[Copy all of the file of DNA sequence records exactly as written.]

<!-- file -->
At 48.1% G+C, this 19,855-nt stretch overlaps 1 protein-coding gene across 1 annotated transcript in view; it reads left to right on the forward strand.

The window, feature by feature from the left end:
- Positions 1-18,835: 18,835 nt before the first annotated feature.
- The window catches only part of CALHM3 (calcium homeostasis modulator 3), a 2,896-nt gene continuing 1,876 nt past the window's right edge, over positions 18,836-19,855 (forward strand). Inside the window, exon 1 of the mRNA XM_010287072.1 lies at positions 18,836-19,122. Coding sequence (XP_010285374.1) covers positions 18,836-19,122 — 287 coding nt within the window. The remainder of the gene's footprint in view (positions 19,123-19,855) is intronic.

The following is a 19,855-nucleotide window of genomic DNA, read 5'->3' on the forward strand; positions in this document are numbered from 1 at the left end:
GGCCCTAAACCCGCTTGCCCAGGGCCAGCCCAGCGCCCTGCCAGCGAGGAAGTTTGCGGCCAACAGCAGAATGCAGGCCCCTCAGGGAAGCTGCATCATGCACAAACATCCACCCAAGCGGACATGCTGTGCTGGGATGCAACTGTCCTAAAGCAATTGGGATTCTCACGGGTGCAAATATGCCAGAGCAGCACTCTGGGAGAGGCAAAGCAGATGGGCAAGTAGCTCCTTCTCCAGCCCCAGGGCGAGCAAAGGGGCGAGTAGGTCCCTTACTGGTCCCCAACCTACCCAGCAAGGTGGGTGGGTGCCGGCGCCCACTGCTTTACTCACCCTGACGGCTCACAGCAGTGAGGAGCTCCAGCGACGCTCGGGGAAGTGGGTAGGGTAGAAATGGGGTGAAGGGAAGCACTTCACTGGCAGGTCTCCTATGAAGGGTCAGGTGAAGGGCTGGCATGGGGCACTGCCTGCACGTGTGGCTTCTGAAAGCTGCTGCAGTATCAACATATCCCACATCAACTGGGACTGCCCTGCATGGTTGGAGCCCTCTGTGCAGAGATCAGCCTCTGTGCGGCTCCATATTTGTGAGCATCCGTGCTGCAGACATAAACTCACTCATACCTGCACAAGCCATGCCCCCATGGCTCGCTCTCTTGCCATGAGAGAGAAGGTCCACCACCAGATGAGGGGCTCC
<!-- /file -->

At 48.1% G+C, this 19,855-nt stretch overlaps 1 protein-coding gene across 1 annotated transcript in view; it reads left to right on the forward strand.

The window, feature by feature from the left end:
- Positions 1-18,835: 18,835 nt before the first annotated feature.
- The window catches only part of CALHM3 (calcium homeostasis modulator 3), a 2,896-nt gene continuing 1,876 nt past the window's right edge, over positions 18,836-19,855 (forward strand). Inside the window, exon 1 of the mRNA XM_010287072.1 lies at positions 18,836-19,122. Coding sequence (XP_010285374.1) covers positions 18,836-19,122 — 287 coding nt within the window. The remainder of the gene's footprint in view (positions 19,123-19,855) is intronic.

The following is a 19,855-nucleotide window of genomic DNA, read 5'->3' on the forward strand; positions in this document are numbered from 1 at the left end:
GGCCCTAAACCCGCTTGCCCAGGGCCAGCCCAGCGCCCTGCCAGCGAGGAAGTTTGCGGCCAACAGCAGAATGCAGGCCCCTCAGGGAAGCTGCATCATGCACAAACATCCACCCAAGCGGACATGCTGTGCTGGGATGCAACTGTCCTAAAGCAATTGGGATTCTCACGGGTGCAAATATGCCAGAGCAGCACTCTGGGAGAGGCAAAGCAGATGGGCAAGTAGCTCCTTCTCCAGCCCCAGGGCGAGCAAAGGGGCGAGTAGGTCCCTTACTGGTCCCCAACCTACCCAGCAAGGTGGGTGGGTGCCGGCGCCCACTGCTTTACTCACCCTGACGGCTCACAGCAGTGAGGAGCTCCAGCGACGCTCGGGGAAGTGGGTAGGGTAGAAATGGGGTGAAGGGAAGCACTTCACTGGCAGGTCTCCTATGAAGGGTCAGGTGAAGGGCTGGCATGGGGCACTGCCTGCACGTGTGGCTTCTGAAAGCTGCTGCAGTATCAACATATCCCACATCAACTGGGACTGCCCTGCATGGTTGGAGCCCTCTGTGCAGAGATCAGCCTCTGTGCGGCTCCATATTTGTGAGCATCCGTGCTGCAGACATAAACTCACTCATACCTGCACAAGCCATGCCCCCATGGCTCGCTCTCTTGCCATGAGAGAGAAGGTCCACCACCAGATGAGGGGCTCC